Deputy for Basij Affairs and Defensive Culture, Commander Masoud Jazayeri, has commented on foreign forces in Syria. According to the Reformist daily Etemaad, stating that “with the existence of the terrorist actions of the enemies of Syria, the conditions in this country are contrary to what is put forward in the media. It is not only not grave, but normal life in the majority of areas of Syria carries on. The government and people in this time of crisis…The reactionaries of the region and the Zionists, capitalizing on political diplomacy and media diplomacy pretend that Bashar al-Assad’s government is over and the different groups and the Free Army [i.e. Free Syria Army] will soon be ruling, when it must be said explicitly that in fact something by the name of the Free Army does not exist in the way that the enemies state; this army is more the creation of psychological operations”. Jazayeri added, “in case Europe imagines that by supporting some groups and terrorist organizations it will be able to obtain its political objectives, it has inflicted a great blow to itself because without doubt this cultivated and engendered terrorism, one day will bring a calamity about for Europe and America”.

In other news

In reaction to the alleged opening of an official Facebook account in the name of Supreme Leader Ayatollah Ali Khamenei on the 13th of December, Mehdi Akhavan Behabadi, the Secretary of the Supreme Council for Cyberspace in Iran, has said that membership in Facebook is not a “crime”, but rather “circumventing the filtering system for access to these networks is considered a crime”. However, Akhavan Behabadi insists that he has not seen a statement from the office of the Supreme Leader confirming that the account belongs to the latter, nor has the government taken any decision to stop filtering Facebook.

Hojjat al-Islam Mehdi Mousavi Nejad, the MP for Bushehr has criticized the “negative influence” of Russian women employees at the Bushehr nuclear power plant and has stated that a report will be given to the Majles’ Cultural Commission in this regard. Mousavi Nejad claimed that Russian employees receive a fee for abiding by the Islamic dress code, but that the “principles and standards” [of the latter] were not being properly complied with. Mousavi Nejad even went as far as to call the Russian female employees of Bushehr “corrupting”.

Since Mousavi Nejad’s statement, Deputy Foreign Minister, Hassan Ghashghavi, has rejected the claim that Russian female employees receive a fee for donning the hejab and said it has “absolutely no truth”.

The failure to change the charter of the Social Security Fund and transform it formally into an “organization”, under government purview, as opposed to a body, under the supervision of the Majles, has placed the controversial former judge and Tehran prosecutor, Saeed Mortazavi, in the firing line once again. After the Majles Speaker announced the failure of the government’s plans eight MPs immediately pointed out to the Minister of Labour, that they want the removal of Mortazavi from his current post.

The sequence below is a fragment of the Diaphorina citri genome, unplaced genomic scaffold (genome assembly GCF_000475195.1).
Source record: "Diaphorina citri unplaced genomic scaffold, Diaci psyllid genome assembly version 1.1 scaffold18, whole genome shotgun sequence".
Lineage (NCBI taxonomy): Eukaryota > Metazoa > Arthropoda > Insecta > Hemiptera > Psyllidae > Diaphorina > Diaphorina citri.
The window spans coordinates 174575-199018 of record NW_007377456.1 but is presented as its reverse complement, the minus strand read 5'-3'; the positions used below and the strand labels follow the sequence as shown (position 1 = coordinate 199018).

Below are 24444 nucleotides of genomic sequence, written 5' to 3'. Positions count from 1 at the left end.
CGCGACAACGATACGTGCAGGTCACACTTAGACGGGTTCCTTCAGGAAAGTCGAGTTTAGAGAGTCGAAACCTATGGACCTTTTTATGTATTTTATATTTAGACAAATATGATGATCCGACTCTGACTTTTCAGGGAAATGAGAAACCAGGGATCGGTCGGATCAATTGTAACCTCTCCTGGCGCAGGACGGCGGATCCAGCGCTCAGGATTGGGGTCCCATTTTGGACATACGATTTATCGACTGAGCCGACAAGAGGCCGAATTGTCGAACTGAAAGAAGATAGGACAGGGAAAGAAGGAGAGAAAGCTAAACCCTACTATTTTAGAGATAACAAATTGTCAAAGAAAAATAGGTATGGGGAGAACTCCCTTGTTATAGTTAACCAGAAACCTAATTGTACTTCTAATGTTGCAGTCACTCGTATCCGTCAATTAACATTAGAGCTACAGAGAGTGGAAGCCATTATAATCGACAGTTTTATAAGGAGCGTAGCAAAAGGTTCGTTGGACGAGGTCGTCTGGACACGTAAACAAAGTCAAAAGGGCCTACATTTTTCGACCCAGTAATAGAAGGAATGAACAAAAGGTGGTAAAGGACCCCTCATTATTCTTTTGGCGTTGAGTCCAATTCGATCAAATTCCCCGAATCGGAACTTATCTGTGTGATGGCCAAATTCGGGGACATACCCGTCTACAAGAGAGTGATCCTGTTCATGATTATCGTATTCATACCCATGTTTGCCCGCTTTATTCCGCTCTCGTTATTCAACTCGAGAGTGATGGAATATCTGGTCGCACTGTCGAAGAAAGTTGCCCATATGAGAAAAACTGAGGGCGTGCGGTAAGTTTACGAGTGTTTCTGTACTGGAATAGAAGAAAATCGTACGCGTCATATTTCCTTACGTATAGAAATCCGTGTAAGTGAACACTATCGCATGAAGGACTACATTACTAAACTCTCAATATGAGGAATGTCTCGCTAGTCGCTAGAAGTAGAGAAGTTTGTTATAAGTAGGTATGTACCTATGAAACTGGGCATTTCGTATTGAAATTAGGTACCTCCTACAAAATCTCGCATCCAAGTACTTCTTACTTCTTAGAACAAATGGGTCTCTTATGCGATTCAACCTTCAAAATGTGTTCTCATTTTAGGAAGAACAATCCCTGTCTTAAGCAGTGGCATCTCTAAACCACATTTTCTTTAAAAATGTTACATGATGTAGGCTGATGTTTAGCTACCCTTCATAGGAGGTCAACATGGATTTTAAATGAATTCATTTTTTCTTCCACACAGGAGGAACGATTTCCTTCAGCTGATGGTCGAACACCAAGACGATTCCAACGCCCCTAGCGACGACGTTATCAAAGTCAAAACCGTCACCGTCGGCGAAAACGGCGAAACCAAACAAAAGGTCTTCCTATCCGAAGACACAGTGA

Maverick Principalist MP, Ali Motahhari, has called Mortazavi’s appointment “criminal” if it continues and said that he will decide to pursue the Minister’s impeachment if he does not appoint someone else in Mortazavi’s stead. Motahhari added, “we aren’t bothered with whether the Minister is insignificant and in reality is [acting] under the order of Mr. Ahmadinejad. We say that the removal of Mortazavi is the obligation of the Minister and if he doesn’t have the power for such an act, he must be dismissed”.

Motahhari stated that as a “suspended judge” Mortazavi cannot be legally appointed to a governmental post, and this is not even addressing the numerous allegations which have been made against him following the post-2009 unrest, when he was held responsible for the death of several young Iranians held in Kahrizak detention centre, while Tehran’s Chief Prosecutor.

 

Khamenei Warning Temporarily Halts Ahmadinejad’s Critics

Iran’s Supreme Leader, Ayatollah Ali Khamenei, in a meeting this morning with members of Iran’s Basij paramilitary force remarked on a number of important issues relating to his previous calls for unity and cooperation among the various branches of government that have been at odds in recent weeks. Of particular note was the fiery exchange of letters between President Mahmud Ahmadinejad and Judiciary Chief Sadeq Larijani over the former’s desire to visit Evin prison. In the aftermath of that exchange, Khamenei stepped in and in unprecedented fashion said that those who aired their differences publicly before the presidential election scheduled for June 2013 were perpetrating “treason.” In the aftermath of this speech, the three heads of the respective branches, Ali Larijani, the speaker of the Majles, Sadeq Larijani and Ahmadinejad wrote to the Supreme Leader stating that they would abide by his order.

Nevertheless, Ahmadinejad’s critics in the Majles had petitioned for his being summoned to answer questions in the aftermath of the collapse of the Iranian currency, the rial. The requisite number of signatures were gathered and it seemed that imminently the president would become the first Iranian president to be summoned to answer questions before the Majles for the second time in a single term. As the date of the president’s appearance was to be scheduled in the coming week, Khamenei has stepped in and expressed his opposition to the proposal, again stressing it to be contrary to unity in the face of unparalleled Western pressure against the Islamic Republic.